The industry proceeded for a few years with this uneasy situation. It generally gave a party who had a procedural adjudication open to them, particularly at the right time (say, around practical completion where the value of works – and dispute – is typically high, but the final payment could be years away) a cash flow windfall and huge commercial leverage to use that to reach a commercial settlement. But that was what the courts said, at least implicitly, Parliament had intended.
Commentators cast doubt on whether ISG v. Seevic was correct, noting that the idea of a failure to serve a notice could deem agreement seemed a stretch. There was also a parallel case, Paice v. Harding, that was decided a week prior to ISG v. Seevic which ruled that a counter adjudication could be commenced, stating that the situation was different because it related to a payment on termination. In the Court of Appeal case, the Court said that Paice v. Harding was right, casting further doubt on ISG v. Seevic, without directly deciding the point.
ISG v. Seevic was wrong after all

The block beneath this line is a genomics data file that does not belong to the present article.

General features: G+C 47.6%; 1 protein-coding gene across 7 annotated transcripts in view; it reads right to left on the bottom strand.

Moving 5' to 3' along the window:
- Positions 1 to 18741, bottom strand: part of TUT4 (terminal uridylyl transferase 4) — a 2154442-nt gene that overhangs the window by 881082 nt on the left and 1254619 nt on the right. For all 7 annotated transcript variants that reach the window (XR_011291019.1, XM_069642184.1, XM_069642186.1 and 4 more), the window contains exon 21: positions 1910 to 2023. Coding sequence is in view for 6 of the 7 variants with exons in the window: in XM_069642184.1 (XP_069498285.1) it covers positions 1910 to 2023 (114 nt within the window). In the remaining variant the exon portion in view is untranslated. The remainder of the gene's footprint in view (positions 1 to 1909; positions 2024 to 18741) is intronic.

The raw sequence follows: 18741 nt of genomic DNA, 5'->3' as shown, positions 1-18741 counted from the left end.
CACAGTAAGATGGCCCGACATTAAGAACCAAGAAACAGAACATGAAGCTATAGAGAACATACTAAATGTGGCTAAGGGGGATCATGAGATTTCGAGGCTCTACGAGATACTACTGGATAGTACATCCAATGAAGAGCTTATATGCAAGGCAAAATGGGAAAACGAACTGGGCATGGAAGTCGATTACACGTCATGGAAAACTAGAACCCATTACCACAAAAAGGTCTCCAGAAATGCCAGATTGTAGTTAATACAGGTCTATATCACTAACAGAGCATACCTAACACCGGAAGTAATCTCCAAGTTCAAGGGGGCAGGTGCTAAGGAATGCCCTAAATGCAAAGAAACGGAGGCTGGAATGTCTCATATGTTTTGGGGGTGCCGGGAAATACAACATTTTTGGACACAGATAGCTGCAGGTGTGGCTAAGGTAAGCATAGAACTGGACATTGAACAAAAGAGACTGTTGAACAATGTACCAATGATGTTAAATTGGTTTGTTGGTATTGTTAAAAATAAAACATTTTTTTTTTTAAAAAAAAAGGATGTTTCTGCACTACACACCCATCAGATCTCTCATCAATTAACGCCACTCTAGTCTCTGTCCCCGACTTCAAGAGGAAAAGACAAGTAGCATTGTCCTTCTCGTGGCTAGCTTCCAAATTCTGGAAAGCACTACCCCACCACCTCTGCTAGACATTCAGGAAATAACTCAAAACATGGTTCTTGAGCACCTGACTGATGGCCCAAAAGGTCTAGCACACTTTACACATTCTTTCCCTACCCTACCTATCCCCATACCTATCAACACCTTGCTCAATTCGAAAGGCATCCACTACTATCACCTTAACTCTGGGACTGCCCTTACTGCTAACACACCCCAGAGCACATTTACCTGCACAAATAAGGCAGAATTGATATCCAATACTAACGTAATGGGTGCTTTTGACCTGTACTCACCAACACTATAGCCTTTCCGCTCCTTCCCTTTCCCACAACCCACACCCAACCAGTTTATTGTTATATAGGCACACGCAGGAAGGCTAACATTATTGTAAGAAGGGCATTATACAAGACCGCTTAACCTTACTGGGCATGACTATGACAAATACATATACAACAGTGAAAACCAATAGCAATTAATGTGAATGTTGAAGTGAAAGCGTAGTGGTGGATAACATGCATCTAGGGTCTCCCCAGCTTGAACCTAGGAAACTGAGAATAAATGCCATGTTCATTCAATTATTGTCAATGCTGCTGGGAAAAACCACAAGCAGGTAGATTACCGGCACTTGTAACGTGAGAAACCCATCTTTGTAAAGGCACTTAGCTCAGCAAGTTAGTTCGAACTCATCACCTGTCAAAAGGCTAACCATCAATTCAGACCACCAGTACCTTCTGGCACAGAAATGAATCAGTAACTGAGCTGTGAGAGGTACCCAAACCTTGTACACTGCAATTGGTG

Ultimately, in February 2018, the Court explicitly said for the first time that ISG v. Seevic was wrong. The Court was asked to make declarations arising out of an adjudication award in S&T (the contractor’s) favour. Of ISG v. Seevic, the Court said that “it seems to me to be clear that an employer in the position of Grove must pay the sum stated as due, and is then entitled to commence a separate adjudication addressing the ‘true’ value of the interim application,” and therefore concluded that “the analysis in ISG v Seevic and Galliford Try v Estura is erroneous and/or incomplete”. It was a rare example of the TCC overturning itself – without recourse to the Court of Appeal. But Coulson J concluded that “the conflict in the cases is all too apparent and, for the reasons which I have given, I find myself unable to follow the ‘different line’ that [the judge] took in ISG v Seevic and Galliford Try v Estura”.